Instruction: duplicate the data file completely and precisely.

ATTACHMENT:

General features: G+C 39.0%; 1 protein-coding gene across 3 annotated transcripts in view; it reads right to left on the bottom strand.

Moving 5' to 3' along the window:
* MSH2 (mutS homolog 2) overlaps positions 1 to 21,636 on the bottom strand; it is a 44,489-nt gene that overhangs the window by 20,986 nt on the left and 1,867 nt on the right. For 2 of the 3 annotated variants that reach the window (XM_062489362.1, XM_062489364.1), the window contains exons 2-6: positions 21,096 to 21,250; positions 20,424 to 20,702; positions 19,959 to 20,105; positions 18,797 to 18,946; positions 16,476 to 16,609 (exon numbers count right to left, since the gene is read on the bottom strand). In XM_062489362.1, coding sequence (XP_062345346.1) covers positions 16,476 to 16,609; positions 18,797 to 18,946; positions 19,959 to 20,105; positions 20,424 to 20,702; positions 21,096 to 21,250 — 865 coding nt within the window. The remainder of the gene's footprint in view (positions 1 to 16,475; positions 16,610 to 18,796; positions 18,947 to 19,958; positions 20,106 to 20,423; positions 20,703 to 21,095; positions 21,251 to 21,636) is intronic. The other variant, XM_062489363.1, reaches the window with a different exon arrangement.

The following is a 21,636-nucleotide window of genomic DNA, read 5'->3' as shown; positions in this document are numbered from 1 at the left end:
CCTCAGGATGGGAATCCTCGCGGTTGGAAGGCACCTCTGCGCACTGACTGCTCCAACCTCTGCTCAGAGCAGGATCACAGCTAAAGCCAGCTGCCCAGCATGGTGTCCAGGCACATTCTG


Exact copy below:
General features: G+C 39.0%; 1 protein-coding gene across 3 annotated transcripts in view; it reads right to left on the bottom strand.

Moving 5' to 3' along the window:
* MSH2 (mutS homolog 2) overlaps positions 1 to 21,636 on the bottom strand; it is a 44,489-nt gene that overhangs the window by 20,986 nt on the left and 1,867 nt on the right. For 2 of the 3 annotated variants that reach the window (XM_062489362.1, XM_062489364.1), the window contains exons 2-6: positions 21,096 to 21,250; positions 20,424 to 20,702; positions 19,959 to 20,105; positions 18,797 to 18,946; positions 16,476 to 16,609 (exon numbers count right to left, since the gene is read on the bottom strand). In XM_062489362.1, coding sequence (XP_062345346.1) covers positions 16,476 to 16,609; positions 18,797 to 18,946; positions 19,959 to 20,105; positions 20,424 to 20,702; positions 21,096 to 21,250 — 865 coding nt within the window. The remainder of the gene's footprint in view (positions 1 to 16,475; positions 16,610 to 18,796; positions 18,947 to 19,958; positions 20,106 to 20,423; positions 20,703 to 21,095; positions 21,251 to 21,636) is intronic. The other variant, XM_062489363.1, reaches the window with a different exon arrangement.

The following is a 21,636-nucleotide window of genomic DNA, read 5'->3' as shown; positions in this document are numbered from 1 at the left end:
CCTCAGGATGGGAATCCTCGCGGTTGGAAGGCACCTCTGCGCACTGACTGCTCCAACCTCTGCTCAGAGCAGGATCACAGCTAAAGCCAGCTGCCCAGCATGGTGTCCAGGCACATTCTG